Within the nervous system, regeneration is limited, and this is due to the small amount of neural stem cells, the inhibitory origin of the stem cell niche and often to the development of a scar which constitutes a mechanical barrier for the regeneration. Regarding these aspects, many efforts have been done in the research of a cell component that combined with scaffolds and growth factors could be suitable for nervous regeneration in regenerative medicine approaches. Autologous mesenchymal stem cells represent nowadays the ideal candidate for this aim, thank to their multipotency and to their amount inside adult tissues. However, issues in their harvesting, through the use of invasive techniques, and problems involved in their ageing, require the research of new autologous sources. To this purpose, the recent discovery of a stem cells component in teeth, and which derive from neural crest cells, has came to the light the possibility of using dental stem cells in nervous system regeneration. In this work, in order to give guidelines on the use of dental stem cells for neural regeneration, we briefly introduce the concepts of regeneration and regenerative medicine, we then focus the attention on odontogenesis, which involves the formation and the presence of a stem component in different parts of teeth, and finally we describe some experimental approaches which are exploiting dental stem cells for neural studies.

  13. Dynamic transcriptional signature and cell fate analysis reveals plasticity of individual neural plate border cells

    Science.gov (United States)

    Roellig, Daniela; Tan-Cabugao, Johanna; Esaian, Sevan; Bronner, Marianne E

    2017-01-01

    The ‘neural plate border’ of vertebrate embryos contains precursors of neural crest and placode cells, both defining vertebrate characteristics. How these lineages segregate from neural and epidermal fates has been a matter of debate. We address this by performing a fine-scale quantitative temporal analysis of transcription factor expression in the neural plate border of chick embryos. The results reveal significant overlap of transcription factors characteristic of multiple lineages in individual border cells from gastrula through neurula stages. Cell fate analysis using a Sox2 (neural) enhancer reveals that cells that are initially Sox2+ cells can contribute not only to neural tube but also to neural crest and epidermis. Moreover, modulating levels of Sox2 or Pax7 alters the apportionment of neural tube versus neural crest fates. Our results resolve a long-standing question and suggest that many individual border cells maintain ability to contribute to multiple ectodermal lineages until or beyond neural tube closure. DOI: http://dx.doi.org/10.7554/eLife.21620.001 PMID:28355135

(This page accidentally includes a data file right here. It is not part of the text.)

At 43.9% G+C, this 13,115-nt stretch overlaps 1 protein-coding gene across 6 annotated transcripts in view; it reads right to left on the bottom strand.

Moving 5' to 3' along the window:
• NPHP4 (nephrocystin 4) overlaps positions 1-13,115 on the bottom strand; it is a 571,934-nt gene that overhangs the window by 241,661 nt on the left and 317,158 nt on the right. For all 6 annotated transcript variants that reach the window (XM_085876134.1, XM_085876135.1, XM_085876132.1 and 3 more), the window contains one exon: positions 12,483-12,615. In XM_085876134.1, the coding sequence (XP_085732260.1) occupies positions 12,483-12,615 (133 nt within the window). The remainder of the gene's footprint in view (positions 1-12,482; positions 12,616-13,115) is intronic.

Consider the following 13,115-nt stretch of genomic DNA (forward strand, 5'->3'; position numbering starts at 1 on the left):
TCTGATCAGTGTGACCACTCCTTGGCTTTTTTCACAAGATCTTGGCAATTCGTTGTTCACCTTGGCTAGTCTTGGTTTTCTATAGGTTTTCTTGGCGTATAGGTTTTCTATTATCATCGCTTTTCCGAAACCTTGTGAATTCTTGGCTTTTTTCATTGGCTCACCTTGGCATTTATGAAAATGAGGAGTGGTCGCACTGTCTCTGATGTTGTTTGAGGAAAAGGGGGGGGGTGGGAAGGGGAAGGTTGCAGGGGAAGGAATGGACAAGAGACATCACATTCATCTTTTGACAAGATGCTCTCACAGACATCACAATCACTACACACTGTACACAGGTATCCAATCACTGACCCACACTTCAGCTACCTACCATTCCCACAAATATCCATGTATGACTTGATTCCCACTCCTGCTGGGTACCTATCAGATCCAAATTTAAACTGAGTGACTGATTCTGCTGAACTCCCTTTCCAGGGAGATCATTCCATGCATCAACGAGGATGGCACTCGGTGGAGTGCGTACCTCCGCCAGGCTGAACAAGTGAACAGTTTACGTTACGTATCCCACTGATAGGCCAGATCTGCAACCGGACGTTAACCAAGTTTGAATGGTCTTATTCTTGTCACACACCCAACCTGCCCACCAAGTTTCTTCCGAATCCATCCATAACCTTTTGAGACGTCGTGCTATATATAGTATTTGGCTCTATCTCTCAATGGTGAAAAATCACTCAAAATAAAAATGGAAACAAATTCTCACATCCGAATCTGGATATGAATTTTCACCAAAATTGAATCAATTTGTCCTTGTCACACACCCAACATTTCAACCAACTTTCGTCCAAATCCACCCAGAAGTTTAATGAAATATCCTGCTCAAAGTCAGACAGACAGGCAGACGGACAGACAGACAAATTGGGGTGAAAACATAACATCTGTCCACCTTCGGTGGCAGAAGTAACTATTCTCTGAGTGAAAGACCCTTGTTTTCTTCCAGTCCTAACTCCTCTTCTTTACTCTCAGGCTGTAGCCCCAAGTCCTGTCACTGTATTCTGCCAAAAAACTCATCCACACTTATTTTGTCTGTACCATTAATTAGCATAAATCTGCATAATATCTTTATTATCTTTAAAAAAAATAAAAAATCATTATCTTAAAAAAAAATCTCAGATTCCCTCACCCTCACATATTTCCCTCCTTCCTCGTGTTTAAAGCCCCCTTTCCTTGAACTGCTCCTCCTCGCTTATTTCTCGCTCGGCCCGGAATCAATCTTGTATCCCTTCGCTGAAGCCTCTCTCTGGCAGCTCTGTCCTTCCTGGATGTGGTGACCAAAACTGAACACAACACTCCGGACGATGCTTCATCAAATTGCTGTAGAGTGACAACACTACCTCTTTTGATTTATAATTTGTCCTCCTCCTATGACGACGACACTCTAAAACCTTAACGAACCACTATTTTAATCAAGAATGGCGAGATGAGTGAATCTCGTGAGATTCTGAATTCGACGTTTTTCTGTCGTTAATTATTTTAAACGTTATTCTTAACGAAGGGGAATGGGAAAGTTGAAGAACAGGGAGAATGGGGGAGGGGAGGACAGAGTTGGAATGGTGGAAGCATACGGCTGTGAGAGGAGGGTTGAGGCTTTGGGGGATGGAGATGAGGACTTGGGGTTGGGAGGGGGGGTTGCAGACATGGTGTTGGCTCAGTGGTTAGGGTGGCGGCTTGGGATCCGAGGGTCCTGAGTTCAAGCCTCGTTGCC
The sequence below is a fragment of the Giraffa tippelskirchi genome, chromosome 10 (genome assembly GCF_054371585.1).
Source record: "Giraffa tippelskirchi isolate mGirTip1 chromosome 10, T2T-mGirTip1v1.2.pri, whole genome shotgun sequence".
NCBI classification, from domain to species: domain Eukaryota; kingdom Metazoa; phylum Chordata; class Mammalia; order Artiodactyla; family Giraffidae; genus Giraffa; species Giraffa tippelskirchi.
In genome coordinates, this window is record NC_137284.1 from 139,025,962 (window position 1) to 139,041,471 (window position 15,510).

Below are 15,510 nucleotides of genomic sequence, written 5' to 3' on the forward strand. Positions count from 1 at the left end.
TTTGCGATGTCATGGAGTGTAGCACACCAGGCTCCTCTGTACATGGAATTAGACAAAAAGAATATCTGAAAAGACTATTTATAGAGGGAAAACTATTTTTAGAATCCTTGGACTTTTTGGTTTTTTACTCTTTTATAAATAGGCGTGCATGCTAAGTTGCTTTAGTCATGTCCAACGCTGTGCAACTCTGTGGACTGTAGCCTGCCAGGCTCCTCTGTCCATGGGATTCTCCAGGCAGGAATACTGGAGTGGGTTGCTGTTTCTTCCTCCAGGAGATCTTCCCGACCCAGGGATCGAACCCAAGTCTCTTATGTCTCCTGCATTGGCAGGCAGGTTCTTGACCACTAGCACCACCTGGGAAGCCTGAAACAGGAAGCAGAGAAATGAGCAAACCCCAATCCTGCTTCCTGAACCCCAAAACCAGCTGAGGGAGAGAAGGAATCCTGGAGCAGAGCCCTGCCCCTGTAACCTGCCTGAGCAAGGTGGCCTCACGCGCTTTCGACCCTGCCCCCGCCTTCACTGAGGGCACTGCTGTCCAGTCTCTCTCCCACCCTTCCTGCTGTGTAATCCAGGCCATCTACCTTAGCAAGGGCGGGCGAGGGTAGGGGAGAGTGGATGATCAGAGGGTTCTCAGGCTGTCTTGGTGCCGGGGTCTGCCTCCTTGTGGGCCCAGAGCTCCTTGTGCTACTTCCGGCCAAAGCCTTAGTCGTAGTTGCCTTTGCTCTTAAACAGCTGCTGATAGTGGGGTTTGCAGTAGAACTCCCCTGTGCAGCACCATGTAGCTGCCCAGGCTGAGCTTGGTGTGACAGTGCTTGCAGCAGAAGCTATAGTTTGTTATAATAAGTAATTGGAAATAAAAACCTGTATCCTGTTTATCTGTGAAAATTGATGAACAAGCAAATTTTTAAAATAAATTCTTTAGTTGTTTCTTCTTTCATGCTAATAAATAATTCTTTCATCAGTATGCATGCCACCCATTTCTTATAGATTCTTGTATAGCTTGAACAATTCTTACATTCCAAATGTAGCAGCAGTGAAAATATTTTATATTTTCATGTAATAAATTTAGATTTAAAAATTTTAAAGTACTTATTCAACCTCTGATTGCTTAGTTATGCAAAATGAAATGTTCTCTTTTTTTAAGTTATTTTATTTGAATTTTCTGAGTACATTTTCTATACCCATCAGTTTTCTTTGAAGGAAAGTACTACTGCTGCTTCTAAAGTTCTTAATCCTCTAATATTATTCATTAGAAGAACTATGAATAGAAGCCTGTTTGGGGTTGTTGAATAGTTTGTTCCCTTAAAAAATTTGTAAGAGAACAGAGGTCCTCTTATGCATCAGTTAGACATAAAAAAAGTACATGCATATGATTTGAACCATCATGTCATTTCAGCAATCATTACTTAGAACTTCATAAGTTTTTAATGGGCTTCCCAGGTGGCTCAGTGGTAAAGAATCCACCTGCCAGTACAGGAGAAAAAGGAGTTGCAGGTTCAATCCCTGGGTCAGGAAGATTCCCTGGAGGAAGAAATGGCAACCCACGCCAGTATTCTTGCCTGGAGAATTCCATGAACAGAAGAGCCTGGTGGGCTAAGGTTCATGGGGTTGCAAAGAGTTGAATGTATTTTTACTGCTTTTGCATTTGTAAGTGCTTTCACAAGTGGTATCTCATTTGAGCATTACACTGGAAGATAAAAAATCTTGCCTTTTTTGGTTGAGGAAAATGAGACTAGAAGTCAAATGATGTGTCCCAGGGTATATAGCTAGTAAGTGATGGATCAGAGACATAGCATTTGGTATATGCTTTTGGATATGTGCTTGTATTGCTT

14. Role of SDF1/CXCR4 Interaction in Experimental Hemiplegic Models with Neural Cell Transplantation

    Directory of Open Access Journals (Sweden)

    Noboru Suzuki

    2012-02-01

    Full Text Available Much attention has been focused on neural cell transplantation because of its promising clinical applications. We have reported that embryonic stem (ES cell derived neural stem/progenitor cell transplantation significantly improved motor functions in a hemiplegic mouse model. It is important to understand the molecular mechanisms governing neural regeneration of the damaged motor cortex after the transplantation. Recent investigations disclosed that chemokines participated in the regulation of migration and maturation of neural cell grafts. In this review, we summarize the involvement of inflammatory chemokines including stromal cell derived factor 1 (SDF1 in neural regeneration after ES cell derived neural stem/progenitor cell transplantation in mouse stroke models.

  15. PEM Fuel Cell Modelling Using Artificial Neural Networks

    OpenAIRE

    Doumbia, Mamadou Lamine

    2016-01-01

    Fuel cells are electrochemical devices that convert the chemical energy of a reaction directly into dc electrical energy. Proton Exchange Membrane (PEM) fuel cell is a suitable alternative for both electrical transportation and stationary applications. In this article, an Artificial Neural Network (ANN) modelling approach of a PEM fuel cell is developed. This model describes the behaviour of PEM fuel cell voltage under both steady-state and transient conditions. Moreover, the prediction of th...

  16. Microinjection of membrane-impermeable molecules into single neural stem cells in brain tissue.

    Science.gov (United States)

    Wong, Fong Kuan; Haffner, Christiane; Huttner, Wieland B; Taverna, Elena

    2014-05-01

    This microinjection protocol allows the manipulation and tracking of neural stem and progenitor cells in tissue at single-cell resolution. We demonstrate how to apply microinjection to organotypic brain slices obtained from mice and ferrets; however, our technique is not limited to mouse and ferret embryos, but provides a means of introducing a wide variety of membrane-impermeable molecules (e.g., nucleic acids, proteins, hydrophilic compounds) into neural stem and progenitor cells of any developing mammalian brain. Microinjection experiments are conducted by using a phase-contrast microscope equipped with epifluorescence, a transjector and a micromanipulator. The procedure normally takes ∼2 h for an experienced researcher, and the entire protocol, including tissue processing, can be performed within 1 week. Thus, microinjection is a unique and versatile method for changing and tracking the fate of a cell in organotypic slice culture.

  17. Cellular therapy after spinal cord injury using neural progenitor cells